<%@include file="menu.html" %>

Welcome to the Encyclopedia of Saskatchewan. For assistance in exploring this site, please click here.

If you have feedback regarding this entry please fill out our feedback form.


The Manitoba Act of 1870 provided a land grant of 1.4 million acres for distribution among the Métis in exchange for extinguishing their indigenous title to the land. Dollar-valued land certificates known as scrip entitled the bearer to receive government-surveyed homestead lands at a later date. Although scrip allowed individual claimants to choose any western lands open for settlement, it initiated the widespread dispersal of the Métis from Manitoba. An estimated two-thirds of the province's 10,000 persons of mixed decent in 1870 departed over the next twenty years. Most Métis headed west and settled near the Catholic mission settlements around Fort Edmonton and the South Saskatchewan River.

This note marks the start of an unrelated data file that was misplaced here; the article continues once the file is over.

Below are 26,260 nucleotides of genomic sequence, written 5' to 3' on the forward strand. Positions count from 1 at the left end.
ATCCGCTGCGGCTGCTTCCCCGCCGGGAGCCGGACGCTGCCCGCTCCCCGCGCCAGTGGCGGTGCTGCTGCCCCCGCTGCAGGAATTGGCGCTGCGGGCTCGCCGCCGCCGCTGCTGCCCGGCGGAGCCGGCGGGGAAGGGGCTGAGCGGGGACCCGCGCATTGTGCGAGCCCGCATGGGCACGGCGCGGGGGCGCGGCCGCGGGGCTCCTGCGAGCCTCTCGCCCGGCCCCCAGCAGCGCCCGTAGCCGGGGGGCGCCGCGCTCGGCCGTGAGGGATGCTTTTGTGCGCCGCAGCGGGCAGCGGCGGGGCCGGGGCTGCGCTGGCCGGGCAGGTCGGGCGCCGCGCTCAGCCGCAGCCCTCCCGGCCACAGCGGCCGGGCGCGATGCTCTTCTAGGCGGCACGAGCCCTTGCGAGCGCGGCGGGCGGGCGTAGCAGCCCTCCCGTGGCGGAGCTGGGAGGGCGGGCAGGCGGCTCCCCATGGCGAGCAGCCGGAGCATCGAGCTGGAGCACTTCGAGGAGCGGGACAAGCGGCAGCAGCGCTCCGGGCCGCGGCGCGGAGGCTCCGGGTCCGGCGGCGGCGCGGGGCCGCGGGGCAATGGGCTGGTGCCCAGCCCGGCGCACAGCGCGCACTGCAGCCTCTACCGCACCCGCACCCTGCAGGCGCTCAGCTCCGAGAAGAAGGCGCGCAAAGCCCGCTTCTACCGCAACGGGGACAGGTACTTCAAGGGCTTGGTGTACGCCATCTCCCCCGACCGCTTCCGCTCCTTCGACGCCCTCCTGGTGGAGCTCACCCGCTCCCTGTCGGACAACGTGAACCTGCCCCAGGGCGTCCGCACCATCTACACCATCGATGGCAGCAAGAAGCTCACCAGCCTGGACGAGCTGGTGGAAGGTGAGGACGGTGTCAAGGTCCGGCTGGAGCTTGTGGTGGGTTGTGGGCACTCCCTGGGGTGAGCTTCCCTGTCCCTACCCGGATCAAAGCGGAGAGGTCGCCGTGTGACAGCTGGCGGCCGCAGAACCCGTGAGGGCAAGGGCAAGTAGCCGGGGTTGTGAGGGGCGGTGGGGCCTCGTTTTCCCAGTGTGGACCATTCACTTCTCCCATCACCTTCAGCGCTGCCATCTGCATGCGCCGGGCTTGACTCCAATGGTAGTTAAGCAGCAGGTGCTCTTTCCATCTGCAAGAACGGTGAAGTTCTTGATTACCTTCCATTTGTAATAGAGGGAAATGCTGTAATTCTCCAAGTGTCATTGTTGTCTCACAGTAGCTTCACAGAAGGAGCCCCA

Holden Stoffel

Print Entry

Further Reading

Flanagan, Thomas. 1991. Métis Lands in Manitoba. Calgary: University of Calgary Press; Sprague, D.N. 1988. Canada and the Métis, 1869-1885. Waterloo, ON: Wilfred Laurier University Press.
This web site was produced with financial assistance
provided by Western Economic Diversification Canada and the Government of Saskatchewan.
University of Regina Government of Canada Government of Saskatchewan Canadian Plains Research Center
Ce site Web a été conçu grâce à l'aide financière de
Diversification de l'économie de l'Ouest Canada et le gouvernement de la Saskatchewan.